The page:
Lt. Col. Martin Jens Damgaard, the father of Neil Damgaard, Protestant chaplain at UMass Dartmouth was a camouflage engineer with the 602nd Camouflage Battalion of General Hodges’ First Army. He went ashore on Omaha Beach with his unit and was in and out of the Bunker in Berlin. Captain Damgaard was also one of the liberators of the Buchenwald Concentration Camp arriving there on day one of the liberation of the camp. After the war, Martin Damgaard worked for the US Army Corps of Engineers for the rest of his career until his retirement in 1973.
The Bergen-Belsen Concentration Camp was voluntarily turned over to the Allied 21st army group, a combined British-Canadian unit on April 15, 1945 by Heinrich Himmler who was in charge of all the camps. Abe and Freida Landau who came to New Bedford in 1950 were prisoners in this camp.
The liberation of Dachau by the US Seventh Army occurred on April 29, 1945 one week before the end of World War II in Europe. Two divisions of the Seventh Army, the 42nd Rainbow Division and the 45th Thunderbird Division, participated in the liberation, while the 20th Armored Division provided support. The 101st Tank Battalion was attached to the 45th Thunderbird Division. The 101st Tank Battalion arrived in Dachau at 9:30 am on April 29th. The local liberators of Dachau were Eli Heimberg (with the Rainbow Division), Nate Barry, Walter Lalor, Col. John Richmond Kinney, Jr., and Norman Chartier.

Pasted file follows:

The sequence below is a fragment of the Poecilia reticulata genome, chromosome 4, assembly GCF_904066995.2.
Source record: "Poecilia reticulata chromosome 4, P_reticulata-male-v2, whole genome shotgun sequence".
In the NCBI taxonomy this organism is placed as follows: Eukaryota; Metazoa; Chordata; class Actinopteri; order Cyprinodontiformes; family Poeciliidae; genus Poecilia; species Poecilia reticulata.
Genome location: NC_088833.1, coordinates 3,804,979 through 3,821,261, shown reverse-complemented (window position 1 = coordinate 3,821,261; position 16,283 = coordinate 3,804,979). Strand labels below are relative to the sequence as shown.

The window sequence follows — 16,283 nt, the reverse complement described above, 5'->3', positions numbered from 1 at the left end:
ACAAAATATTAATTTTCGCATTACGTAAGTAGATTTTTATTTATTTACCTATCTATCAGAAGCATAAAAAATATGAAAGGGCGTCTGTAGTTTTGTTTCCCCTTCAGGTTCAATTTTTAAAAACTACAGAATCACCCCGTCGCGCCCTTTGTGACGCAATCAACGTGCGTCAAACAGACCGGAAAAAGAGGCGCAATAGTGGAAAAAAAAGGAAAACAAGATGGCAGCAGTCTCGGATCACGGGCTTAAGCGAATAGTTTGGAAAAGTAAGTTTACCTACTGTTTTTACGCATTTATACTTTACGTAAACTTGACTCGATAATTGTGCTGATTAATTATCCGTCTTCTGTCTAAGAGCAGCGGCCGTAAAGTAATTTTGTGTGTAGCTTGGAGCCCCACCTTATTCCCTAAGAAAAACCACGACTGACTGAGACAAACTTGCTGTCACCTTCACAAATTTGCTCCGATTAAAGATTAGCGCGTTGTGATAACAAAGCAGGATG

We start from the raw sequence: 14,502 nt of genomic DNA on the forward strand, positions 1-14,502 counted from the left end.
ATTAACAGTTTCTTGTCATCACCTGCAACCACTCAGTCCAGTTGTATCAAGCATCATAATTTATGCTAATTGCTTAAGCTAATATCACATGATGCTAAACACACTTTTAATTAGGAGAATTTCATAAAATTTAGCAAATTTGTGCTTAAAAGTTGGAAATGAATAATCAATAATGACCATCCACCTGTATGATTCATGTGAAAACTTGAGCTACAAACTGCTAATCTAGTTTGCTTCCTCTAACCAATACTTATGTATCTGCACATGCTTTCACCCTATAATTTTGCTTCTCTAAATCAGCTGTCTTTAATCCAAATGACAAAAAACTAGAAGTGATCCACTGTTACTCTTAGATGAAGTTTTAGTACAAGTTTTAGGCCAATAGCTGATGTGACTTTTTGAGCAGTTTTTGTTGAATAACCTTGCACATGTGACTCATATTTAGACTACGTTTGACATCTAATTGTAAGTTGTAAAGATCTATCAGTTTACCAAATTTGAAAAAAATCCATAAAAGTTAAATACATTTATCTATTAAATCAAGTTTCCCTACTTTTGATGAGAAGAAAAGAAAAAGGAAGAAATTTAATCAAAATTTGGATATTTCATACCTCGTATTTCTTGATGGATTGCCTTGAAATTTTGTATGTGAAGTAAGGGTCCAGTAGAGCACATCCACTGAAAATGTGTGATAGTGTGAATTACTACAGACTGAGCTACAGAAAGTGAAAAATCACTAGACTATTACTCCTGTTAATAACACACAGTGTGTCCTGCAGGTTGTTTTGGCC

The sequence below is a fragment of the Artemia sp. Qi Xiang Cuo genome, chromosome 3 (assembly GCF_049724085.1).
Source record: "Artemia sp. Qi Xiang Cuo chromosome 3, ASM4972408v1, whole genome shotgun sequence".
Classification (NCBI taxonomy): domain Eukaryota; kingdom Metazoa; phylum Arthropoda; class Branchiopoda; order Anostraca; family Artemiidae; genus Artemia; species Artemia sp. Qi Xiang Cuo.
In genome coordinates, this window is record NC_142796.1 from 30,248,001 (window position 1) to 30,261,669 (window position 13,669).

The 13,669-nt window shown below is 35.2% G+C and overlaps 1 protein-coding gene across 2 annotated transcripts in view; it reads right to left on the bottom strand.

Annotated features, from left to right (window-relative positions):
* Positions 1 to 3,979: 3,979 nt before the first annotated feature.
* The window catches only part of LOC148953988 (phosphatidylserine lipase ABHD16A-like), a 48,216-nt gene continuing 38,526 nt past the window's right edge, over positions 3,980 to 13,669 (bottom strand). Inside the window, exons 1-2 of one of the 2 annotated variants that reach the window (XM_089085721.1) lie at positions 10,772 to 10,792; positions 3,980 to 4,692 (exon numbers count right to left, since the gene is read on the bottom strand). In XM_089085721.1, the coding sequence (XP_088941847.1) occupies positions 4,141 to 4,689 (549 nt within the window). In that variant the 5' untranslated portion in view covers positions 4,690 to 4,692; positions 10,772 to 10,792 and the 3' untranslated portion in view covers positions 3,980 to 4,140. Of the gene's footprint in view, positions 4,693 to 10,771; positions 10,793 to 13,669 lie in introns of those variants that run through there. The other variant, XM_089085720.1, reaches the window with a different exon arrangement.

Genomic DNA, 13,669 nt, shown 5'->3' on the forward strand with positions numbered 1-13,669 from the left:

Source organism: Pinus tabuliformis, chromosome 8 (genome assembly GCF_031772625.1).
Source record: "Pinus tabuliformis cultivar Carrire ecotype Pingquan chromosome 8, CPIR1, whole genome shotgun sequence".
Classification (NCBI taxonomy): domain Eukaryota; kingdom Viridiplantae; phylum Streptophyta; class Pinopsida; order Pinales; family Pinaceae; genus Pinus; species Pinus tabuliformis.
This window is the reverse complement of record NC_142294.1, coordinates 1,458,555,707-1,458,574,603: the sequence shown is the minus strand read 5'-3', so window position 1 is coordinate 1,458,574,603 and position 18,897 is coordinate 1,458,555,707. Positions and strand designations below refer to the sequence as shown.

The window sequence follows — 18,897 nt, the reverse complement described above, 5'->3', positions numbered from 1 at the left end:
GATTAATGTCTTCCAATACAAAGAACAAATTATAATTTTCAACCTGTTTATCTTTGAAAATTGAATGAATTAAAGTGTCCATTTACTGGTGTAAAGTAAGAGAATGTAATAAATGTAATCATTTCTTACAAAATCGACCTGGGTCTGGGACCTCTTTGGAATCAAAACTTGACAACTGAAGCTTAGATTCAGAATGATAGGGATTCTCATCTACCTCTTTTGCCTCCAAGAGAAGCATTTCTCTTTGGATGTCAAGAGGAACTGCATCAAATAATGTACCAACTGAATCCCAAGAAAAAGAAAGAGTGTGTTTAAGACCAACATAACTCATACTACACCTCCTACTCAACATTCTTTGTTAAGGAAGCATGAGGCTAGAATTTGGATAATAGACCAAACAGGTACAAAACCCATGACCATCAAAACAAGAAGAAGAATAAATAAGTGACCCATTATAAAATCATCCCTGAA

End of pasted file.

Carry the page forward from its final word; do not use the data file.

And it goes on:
Eli Heimberg was born in Chelsea , Ma and his family moved to Yonkers, NY from where he was drafted. He entered the camp with Chaplain Eli Bohnen and the first thing they saw were mounds, 10, 15 feet high of clothing, and shoes. They went into the Jewish barracks and saw people who were gaunt. Captain Bohnen introduced himself to the prisoners who had been liberated that morning. He took names and addresses of people they wanted to contact. It was April 29, 1945. Before going into the barracks, they saw railroad cars with the prisoners dressed in ill-clad, striped pajama. Mr. Heimberg recalled a picture in his mind of a man sitting dead with his eyes opened . Eli Heimberg was with the 42nd infantry division and his job was as an aide and assistant to the chaplain.